In our last newsletter, with food businesses being the flavour of the month/year from a transaction perspective especially with Private Equity we focused on the issues associated with an asset sale. In this article, we will concentrate on the main issues involved with share sales of food businesses.
What is a share sale?
A share sale is slightly more complex commercially because with the shares comes a range of potential liabilities (for the purchaser), many of which may not be identified on the balance sheet of the entity. In some instances the share value may be determined on the basis of the expected future earnings of the business and may not take into account the underlying market value of the assets or liabilities being acquired. Where a purchaser acquires 100% of the shares in an entity, the purchaser takes control of the entity and all of the assets and liabilities.
6 Key items to consider with a share sale
Continuity of business name: the business is carried on by the same entity with the purchaser stepping into the shoes of the seller thereby reducing the need for costly and time consuming administration matters. In some instances, customers may not even realise there has been a change of ownership.
Employees: usually remain with the entity and purchaser. Apart from possible provisions in the sale and purchase agreement that may provide for redundancy of specific staff or specific benefits to be paid upon change of control of the business, the legal identity of the employer remains the same.
Assignment: prohibitions against assignment may not arise as the contracting party remains the same. This means that it may be easier to sell the shares than re-assign or novate a large numbers of contracts or licences. It is still important to review the terms of these agreements as often they have ‘Change of Control’ clauses which may have implications for the new purchaser.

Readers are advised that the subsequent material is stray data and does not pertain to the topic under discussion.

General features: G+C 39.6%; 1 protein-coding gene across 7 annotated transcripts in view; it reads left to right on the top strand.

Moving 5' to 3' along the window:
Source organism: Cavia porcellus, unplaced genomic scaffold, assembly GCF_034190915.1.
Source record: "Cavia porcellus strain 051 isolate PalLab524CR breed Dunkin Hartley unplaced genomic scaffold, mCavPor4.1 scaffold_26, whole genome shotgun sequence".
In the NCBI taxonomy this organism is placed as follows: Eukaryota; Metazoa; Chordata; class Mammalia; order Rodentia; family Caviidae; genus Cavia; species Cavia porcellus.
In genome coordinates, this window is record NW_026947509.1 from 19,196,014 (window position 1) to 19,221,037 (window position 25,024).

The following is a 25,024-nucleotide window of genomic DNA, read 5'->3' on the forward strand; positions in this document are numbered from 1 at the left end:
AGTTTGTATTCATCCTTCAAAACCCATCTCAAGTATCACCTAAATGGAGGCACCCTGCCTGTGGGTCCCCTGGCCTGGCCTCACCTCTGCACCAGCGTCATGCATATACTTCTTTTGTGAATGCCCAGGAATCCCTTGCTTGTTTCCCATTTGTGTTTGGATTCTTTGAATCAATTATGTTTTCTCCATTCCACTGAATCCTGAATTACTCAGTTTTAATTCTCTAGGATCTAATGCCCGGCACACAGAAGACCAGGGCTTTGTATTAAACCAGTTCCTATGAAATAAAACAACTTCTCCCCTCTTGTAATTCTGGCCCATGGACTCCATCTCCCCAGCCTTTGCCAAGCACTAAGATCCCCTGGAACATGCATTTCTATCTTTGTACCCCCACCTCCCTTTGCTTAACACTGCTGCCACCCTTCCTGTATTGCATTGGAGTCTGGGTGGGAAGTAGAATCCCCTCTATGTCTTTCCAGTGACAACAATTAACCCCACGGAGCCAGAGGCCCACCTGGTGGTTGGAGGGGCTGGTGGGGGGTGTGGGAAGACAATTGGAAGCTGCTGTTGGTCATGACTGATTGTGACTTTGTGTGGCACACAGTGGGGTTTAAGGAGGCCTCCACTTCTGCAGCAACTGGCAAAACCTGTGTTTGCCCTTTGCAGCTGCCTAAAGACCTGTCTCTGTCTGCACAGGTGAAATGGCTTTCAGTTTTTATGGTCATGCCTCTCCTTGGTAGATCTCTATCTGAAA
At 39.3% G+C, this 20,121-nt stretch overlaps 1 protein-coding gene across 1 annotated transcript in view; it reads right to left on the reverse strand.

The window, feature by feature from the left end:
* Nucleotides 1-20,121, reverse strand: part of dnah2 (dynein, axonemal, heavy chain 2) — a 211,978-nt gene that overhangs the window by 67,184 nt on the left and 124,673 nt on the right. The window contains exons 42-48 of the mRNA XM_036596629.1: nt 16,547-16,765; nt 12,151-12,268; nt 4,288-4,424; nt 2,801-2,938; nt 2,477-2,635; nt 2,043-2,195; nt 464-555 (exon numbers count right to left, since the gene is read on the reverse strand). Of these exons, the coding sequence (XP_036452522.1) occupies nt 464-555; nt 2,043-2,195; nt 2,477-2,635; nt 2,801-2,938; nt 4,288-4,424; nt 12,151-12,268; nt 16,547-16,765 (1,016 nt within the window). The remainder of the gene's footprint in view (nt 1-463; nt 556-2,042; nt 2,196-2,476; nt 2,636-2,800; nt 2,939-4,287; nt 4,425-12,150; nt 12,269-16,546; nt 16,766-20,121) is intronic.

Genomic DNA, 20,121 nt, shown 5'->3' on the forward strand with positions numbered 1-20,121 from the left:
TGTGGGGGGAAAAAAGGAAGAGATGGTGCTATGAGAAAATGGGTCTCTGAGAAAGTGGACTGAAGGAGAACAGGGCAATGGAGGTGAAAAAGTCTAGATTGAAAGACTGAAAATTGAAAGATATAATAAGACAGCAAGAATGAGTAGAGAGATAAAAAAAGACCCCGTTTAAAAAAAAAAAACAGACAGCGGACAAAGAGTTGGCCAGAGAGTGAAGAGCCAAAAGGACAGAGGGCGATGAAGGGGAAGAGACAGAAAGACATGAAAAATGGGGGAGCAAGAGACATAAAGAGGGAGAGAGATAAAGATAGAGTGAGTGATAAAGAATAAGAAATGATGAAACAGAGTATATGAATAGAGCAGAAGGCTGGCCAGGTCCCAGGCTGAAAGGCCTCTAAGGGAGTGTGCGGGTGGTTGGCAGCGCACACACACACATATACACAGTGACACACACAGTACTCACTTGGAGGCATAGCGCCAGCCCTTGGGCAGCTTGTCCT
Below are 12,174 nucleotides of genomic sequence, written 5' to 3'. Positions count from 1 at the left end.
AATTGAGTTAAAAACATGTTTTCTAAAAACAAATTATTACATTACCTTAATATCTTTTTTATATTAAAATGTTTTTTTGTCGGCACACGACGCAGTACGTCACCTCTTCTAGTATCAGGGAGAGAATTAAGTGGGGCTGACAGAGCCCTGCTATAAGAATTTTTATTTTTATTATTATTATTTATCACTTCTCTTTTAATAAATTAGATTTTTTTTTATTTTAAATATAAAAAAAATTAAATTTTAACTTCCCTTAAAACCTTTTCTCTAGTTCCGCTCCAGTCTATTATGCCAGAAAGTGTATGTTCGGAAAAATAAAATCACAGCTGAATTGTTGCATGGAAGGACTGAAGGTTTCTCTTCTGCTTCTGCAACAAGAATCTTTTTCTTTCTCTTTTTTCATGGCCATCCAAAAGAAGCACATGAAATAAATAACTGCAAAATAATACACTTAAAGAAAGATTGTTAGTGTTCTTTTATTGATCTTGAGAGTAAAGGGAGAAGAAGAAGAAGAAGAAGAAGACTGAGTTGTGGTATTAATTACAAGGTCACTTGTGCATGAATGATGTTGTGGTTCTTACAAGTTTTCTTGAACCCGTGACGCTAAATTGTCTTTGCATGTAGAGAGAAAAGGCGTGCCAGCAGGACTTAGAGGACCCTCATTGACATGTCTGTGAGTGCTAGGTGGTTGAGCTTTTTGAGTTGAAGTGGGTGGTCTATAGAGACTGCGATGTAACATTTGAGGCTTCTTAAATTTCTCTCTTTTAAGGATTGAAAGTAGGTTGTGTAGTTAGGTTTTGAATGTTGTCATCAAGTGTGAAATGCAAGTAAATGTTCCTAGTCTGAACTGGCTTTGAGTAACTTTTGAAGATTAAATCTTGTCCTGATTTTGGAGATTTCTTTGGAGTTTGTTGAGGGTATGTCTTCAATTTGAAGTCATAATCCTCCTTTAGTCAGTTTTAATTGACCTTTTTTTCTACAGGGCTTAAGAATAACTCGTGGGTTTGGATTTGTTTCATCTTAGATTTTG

Tax consequences: there may be franking credits, tax losses or undisclosed tax liabilities. Potential tax benefits may arise for the seller including small business tax concessions. There may be more flexibility to structure the transaction to optimise the after-tax outcome for the seller. Remember that the purchaser of shares inherits all the “skeletons in the cupboard” of the entity acquired and warranties in the agreement may be of little future value if the seller has dissipated the funds received.
Unrecorded liabilities: including tax liabilities or warranties the purchaser may not know of. It is important to ensure tax, legal and accounting due diligence is undertaken in an effort to identify these liabilities.
Warranties: the vendor will need to ensure they obtain relevant warranties from the purchaser to ensure they are not left with unresolved liabilities such as unpaid fringe benefit tax or payroll tax.
Finally, as with and asset sale it is essential to ensure that sufficient due diligence has taken place to ensure there are no unpleasant surprises following your sale.
Should you have any questions or require more information about transactional support for food businesses please contact Colin Samuel or your ESV engagement partner on 02 9283 1666.